A guide to determine how much house you can afford

Buying a home is both exciting and stressful - determined by an infinite number of factors that vary depending on the lifestyle you want or the needs you have. However, everyone’s journey starts at the same place - how much you can afford to spend on a home.  

Maybe you have created a range of what you are willing to spend - however, what you are willing to spend and what you can actually afford doesn’t always line up. All too often buyers end up buying a home that in reality is too expensive and they end up relying on credit to make ends meet at the end of the month.

As this is one of the biggest purchases of your life, one of the most important financial questions you have to ask yourself is: How much house can I really afford?

Below we have set out four steps you should take to determine how much you can afford before you start your house hunt.

Step 1: Get Prequalified for a home loan

Imagine falling in love with a property after many months of searching. Picture the immense joy of discovering that your offer has been accepted. Now, imagine what it would feel like to have the rug pulled out from under you when you realise that you cannot qualify for the required home loan amount. The disappointment of losing out on their dream home often leaves homeowners unwilling to continue the search, delaying or even grinding the process to a halt altogether.

While acquiring pre-bond approval might seem like an unnecessary item of admin that you simply do not have the time for, buyers are regularly surprised by what they thought they could afford and what the banks would grant them when it finally reached that point in the process.

Financial institutions provide a pre-approval facility that allows consumers the opportunity to discover what they can truly afford. Consumers can either apply at banks directly or they can use a bond origination service.

Step 2: Calculate all the costs associated with your new home

Keep in mind that the bank will give you a loan based on the number of monthly payments they determined you can afford - your debt-to-income ratio comes into play here. They are not taking into consideration all the new expenses you will have with your new home. You will need to calculate these costs to determine how much you will need every month apart from the loan repayments.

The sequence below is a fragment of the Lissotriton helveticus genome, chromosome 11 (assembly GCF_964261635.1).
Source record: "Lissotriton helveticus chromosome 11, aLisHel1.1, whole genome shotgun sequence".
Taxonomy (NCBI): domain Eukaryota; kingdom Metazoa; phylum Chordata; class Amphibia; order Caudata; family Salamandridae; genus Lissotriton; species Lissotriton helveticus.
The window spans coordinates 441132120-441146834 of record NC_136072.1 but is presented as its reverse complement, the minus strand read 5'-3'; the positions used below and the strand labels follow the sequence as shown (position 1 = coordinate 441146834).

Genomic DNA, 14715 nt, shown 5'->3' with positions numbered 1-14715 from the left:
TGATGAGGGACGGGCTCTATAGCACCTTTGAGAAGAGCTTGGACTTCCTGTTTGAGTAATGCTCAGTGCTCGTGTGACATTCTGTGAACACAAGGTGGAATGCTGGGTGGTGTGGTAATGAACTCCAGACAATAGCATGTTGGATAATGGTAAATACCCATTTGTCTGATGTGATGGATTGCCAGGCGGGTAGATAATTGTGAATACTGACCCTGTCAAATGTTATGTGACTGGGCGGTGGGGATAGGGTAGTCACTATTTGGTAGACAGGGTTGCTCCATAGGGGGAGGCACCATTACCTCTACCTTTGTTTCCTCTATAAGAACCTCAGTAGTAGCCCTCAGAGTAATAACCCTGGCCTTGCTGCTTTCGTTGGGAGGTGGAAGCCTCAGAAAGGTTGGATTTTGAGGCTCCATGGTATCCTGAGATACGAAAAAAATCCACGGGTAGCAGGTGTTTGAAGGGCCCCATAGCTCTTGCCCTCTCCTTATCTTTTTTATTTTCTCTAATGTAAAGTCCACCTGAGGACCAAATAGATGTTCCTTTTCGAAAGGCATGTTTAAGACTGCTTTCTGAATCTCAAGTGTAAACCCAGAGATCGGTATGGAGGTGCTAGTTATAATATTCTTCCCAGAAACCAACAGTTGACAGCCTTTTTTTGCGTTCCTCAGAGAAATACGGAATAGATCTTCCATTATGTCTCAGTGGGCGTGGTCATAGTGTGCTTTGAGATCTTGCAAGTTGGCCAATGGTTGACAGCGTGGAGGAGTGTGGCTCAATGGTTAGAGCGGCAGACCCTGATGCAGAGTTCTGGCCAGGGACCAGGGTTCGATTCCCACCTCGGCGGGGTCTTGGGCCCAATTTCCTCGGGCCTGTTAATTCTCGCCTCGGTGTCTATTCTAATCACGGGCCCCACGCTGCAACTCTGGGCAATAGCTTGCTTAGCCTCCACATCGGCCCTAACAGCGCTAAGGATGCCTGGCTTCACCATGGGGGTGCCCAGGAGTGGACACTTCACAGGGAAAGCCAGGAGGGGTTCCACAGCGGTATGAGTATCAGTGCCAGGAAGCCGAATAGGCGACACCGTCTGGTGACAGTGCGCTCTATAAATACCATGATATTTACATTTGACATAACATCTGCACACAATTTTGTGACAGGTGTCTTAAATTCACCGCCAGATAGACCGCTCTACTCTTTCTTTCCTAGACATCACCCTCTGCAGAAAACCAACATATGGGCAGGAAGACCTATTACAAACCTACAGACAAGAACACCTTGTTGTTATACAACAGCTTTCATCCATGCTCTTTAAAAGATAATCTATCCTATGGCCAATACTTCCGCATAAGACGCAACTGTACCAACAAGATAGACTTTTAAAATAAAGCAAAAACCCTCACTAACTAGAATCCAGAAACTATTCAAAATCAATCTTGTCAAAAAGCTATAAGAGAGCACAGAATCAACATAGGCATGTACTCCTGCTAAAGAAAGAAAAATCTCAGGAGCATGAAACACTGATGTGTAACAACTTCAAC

Costs for basic utilities such as electricity and water, maintenance, and improvements if the house needs some work should also be determined. If your new house is in a sectional title complex you will need to add the monthly levies as well, if you are upgrading to a free-standing home you will need to calculate the expenses of things that were covered by levies previously.

Step 3: Time for a serious budget review

If you don’t have a budget or you are not good at keeping yours up-to-date, now is the time to really get a better understanding of your spending.

Start by determining all your income sources and totalling these amounts into one number. Once you have this number, use your bank statements and credit card statements to determine how much you spend on fixed payments (such as car payments, school fees, medical aid, etc) and optional spending (everything that you don’t pay a fixed amount on every month) List all the fixed expenses, and the average you've spent on them for the past three months. Categorize each optional item in groups such as food, transport or petrol, entertainment, clothes, baby supplies, household, travel, transportation, etc. List each group on your spreadsheet, with the average you've spent on each over the past three months.

You will now have an idea of what you can realistically afford to pay on a home loan. A budget will also allow you to see reckless spending habits that you can adjust to ensure you are in a better position before you start house hunting. 

Find out more about the 4 money mistakes first-time buyers make and how to avoid them

Step 4: Analyse your situation

You have gotten pre-qualified and you have worked out what your new expenses will be along with your current commitments, now you can sit back and analyse the true amount of how much house you can afford.

Ask yourself if the number you calculated in Step 2 is a realistic number for you - are you overextending yourself a little or will you be able to comfortably afford to pay the amount? Remember that you will want to enjoy your new home and not have to stress every month about bills and payments. Think about your life over the next five years  - are you planning on starting a family? Will the house still suit your needs in five years' time?

The most important part of the process is, to be honest with yourself on what you can afford. Make your new home loan work within your budget, not the other way around.

Once you have done all the above and determined that you are ready to buy your new home, read here on how to keep track of all your property options

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